Federal prosecutors claimed Tuesday that Drexel Burnham Lambert’s “junk bond” chief Michael Milken and his brother, Lowell Milken, don’t have any legal right to prevent Drexel from entering into a plea agreement that would deprive the brothers of their jobs and many millions of dollars in compensation.
Instead, the U.S. Attorney’s Office in New York suggested that the brothers sue Drexel in civil court if they believe that any contractual rights to their jobs or bonuses have been violated.
The statements were made in court documents filed in response to the Milken brothers’ challenge to the plea agreement. The agreement, which hasn’t been put into effect, would require Drexel to plead guilty to six criminal charges and pay $650 million in penalties. The agreement with prosecutors is to go into effect only after Drexel settles separate civil charges filed by the Securities and Exchange Commission.
Suspension and Firing
The tentative plea agreement with the U.S. Attorney’s Office, made public Jan. 25, also would require Drexel to fire Michael Milken immediately and withhold his 1988 bonus, estimated at up to $200 million. It would require the firm to suspend Lowell Milken--also an employee of the high-yield, or junk bond, department in Beverly Hills--if he is indicted on criminal charges and withhold half of the total compensation he was owed for 1988.
The court papers disclosed for the first time that Lowell Milken’s bonus and salary for 1988 would have totaled at least $26 million.
Both brothers are expected to be indicted on racketeering and securities fraud charges stemming from their activities at Drexel. But no criminal charges have been filed yet, and both have denied any wrongdoing.
A hearing on the Milkens’ objection to the plea agreement has been scheduled for March 14 before U.S. District Judge Kimba M. Wood.
The court documents filed Tuesday didn’t shed any light on why the U.S. Attorney’s Office insisted that the actions against the Milken brothers be included in Drexel’s plea agreement. Prosecutors so far haven’t offered an explanation. Instead, in the court filing, the prosecutors concentrated on the narrow legal argument that the brothers don’t have any standing to interfere with a plea agreement voluntarily entered into by Drexel with the government.
Plea Called Voluntary
The prosecutors refuted claims made by the Milkens’ lawyers that the provisions amounted to unconstitutional action by the government to deprive individuals of their property. In the court papers, the assistant U.S. attorneys argued that because Drexel was entering into the plea agreement voluntarily, it is Drexel and not the government that would be taking the steps against the Milkens.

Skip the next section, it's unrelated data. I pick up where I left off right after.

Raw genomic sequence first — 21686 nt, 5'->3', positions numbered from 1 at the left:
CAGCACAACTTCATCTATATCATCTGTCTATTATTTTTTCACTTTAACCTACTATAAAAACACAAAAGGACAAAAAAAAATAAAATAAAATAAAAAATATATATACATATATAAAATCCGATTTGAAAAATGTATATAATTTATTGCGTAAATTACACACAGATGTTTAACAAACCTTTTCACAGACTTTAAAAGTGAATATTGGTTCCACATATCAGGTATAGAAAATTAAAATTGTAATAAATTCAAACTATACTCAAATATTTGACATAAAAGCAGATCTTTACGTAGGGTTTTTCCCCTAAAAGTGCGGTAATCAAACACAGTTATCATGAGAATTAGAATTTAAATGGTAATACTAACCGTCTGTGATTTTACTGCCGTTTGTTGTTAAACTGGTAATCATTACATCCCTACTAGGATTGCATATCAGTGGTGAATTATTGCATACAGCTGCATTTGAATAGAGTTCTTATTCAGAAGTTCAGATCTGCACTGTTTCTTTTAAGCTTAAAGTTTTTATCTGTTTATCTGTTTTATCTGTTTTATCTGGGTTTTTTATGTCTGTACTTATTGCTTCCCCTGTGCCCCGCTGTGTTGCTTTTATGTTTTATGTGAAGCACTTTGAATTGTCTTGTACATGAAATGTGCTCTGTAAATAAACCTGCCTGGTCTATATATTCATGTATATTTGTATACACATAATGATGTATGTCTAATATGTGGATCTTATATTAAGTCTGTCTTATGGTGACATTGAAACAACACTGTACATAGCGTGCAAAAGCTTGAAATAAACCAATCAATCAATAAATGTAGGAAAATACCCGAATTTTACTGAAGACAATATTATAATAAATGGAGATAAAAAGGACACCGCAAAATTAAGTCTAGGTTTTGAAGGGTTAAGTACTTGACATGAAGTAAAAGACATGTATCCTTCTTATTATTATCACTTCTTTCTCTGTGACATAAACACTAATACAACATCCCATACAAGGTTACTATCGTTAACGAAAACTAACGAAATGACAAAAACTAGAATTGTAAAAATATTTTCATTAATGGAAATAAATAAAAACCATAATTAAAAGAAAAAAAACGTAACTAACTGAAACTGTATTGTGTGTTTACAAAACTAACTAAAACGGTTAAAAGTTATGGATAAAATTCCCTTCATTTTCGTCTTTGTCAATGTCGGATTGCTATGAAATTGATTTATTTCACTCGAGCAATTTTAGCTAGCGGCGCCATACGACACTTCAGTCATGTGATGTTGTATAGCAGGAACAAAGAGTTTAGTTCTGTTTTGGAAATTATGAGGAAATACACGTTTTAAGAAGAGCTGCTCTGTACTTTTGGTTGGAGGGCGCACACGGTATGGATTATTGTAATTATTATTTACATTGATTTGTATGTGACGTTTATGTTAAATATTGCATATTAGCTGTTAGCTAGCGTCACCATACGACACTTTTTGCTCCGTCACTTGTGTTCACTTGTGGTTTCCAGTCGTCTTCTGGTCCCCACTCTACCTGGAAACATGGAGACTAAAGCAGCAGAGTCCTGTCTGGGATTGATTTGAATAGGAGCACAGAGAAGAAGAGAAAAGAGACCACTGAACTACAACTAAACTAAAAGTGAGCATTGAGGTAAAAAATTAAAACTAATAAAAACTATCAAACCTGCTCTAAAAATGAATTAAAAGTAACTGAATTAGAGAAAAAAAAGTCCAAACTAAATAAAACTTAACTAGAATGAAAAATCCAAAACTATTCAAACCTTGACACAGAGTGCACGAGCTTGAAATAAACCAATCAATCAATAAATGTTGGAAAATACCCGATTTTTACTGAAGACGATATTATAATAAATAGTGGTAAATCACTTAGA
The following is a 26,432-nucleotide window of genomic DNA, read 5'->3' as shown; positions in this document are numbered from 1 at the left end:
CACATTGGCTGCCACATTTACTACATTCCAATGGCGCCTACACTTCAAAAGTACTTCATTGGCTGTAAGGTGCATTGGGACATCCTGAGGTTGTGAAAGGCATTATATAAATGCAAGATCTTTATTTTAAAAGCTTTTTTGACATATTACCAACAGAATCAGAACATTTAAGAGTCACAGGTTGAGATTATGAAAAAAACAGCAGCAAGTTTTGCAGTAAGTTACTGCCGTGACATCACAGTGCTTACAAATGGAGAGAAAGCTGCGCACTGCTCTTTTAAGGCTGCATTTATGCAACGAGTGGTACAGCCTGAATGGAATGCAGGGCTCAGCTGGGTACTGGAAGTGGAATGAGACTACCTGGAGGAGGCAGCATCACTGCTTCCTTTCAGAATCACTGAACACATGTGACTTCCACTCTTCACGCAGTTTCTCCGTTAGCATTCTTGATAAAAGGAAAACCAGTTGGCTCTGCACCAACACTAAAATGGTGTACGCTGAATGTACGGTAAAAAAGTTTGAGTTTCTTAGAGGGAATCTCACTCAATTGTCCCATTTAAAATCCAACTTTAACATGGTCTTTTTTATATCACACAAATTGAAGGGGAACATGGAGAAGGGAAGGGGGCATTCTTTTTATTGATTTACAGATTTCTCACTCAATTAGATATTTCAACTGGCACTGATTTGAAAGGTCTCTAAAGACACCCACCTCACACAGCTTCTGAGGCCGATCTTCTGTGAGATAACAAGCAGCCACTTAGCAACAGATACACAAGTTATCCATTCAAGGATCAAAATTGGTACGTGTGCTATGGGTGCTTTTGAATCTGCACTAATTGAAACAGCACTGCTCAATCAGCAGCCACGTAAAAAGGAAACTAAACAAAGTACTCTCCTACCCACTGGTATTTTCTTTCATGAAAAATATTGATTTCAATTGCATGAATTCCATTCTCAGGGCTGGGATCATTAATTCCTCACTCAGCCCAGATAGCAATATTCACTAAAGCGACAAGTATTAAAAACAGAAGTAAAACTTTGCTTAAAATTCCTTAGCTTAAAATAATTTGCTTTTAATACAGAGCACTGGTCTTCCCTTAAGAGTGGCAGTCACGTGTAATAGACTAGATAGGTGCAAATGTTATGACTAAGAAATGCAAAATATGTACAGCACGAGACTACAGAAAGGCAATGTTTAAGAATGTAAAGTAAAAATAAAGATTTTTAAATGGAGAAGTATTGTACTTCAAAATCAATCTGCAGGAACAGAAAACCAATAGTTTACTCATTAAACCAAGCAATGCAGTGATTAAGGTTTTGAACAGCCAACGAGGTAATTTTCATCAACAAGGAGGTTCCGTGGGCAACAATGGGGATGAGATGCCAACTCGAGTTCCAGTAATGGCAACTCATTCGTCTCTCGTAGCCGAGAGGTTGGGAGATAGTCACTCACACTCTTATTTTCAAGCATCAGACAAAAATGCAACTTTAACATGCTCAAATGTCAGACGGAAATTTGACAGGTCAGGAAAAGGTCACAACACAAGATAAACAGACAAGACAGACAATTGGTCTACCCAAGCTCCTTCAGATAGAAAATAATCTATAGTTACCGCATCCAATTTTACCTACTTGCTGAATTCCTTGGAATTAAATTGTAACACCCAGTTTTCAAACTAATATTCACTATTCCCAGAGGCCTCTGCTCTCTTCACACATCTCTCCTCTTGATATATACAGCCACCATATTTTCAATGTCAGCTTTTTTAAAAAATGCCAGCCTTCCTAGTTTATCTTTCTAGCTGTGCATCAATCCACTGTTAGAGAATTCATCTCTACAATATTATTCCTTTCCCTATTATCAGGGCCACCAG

Drexel Chief Executive Frederick H. Joseph, in an affidavit filed Tuesday with the government’s papers, confirmed that Drexel’s board had voluntarily decided to enter into the plea agreement. But 2 1/2 weeks ago, a Drexel spokesman had claimed that the provisions concerning the Milkens’ compensation “were not volunteered by Drexel.”
The prosecutors also claimed Tuesday that the brothers don’t have any employment contract that gives them a right to their jobs or fixes the amounts of their bonuses. They assert, too, that the brothers’ lawyers haven’t presented evidence showing why they are owed the money. The prosecutors said the Milkens haven’t “described what work, if any, they did for Drexel in 1988 that would justify their staggering compensation claims.”
The Milkens’ lawyers in their own earlier court papers had claimed that the amounts of the bonuses were established by formulas fixed by contractual agreements with Drexel.
But the prosecutors claimed that the only formula at Drexel is one that determines how much of the firm’s overall yearly bonus pool goes to the high-yield department. After that, the papers claim, it has always been up to Michael Milken to determine how much each individual gets, including himself and his brother.
The prosecutors’ court filing also included an affidavit from Joseph confirming that the Milkens don’t have a written employment contract.
A personal spokesman for Michael Milken said his lawyers were still reviewing the government’s papers, filed late Tuesday, and wouldn’t have any immediate comment.
Michael Armstrong, Lowell Milken’s lawyer, said: “We are studying it and we’ll reply at the appropriate time.”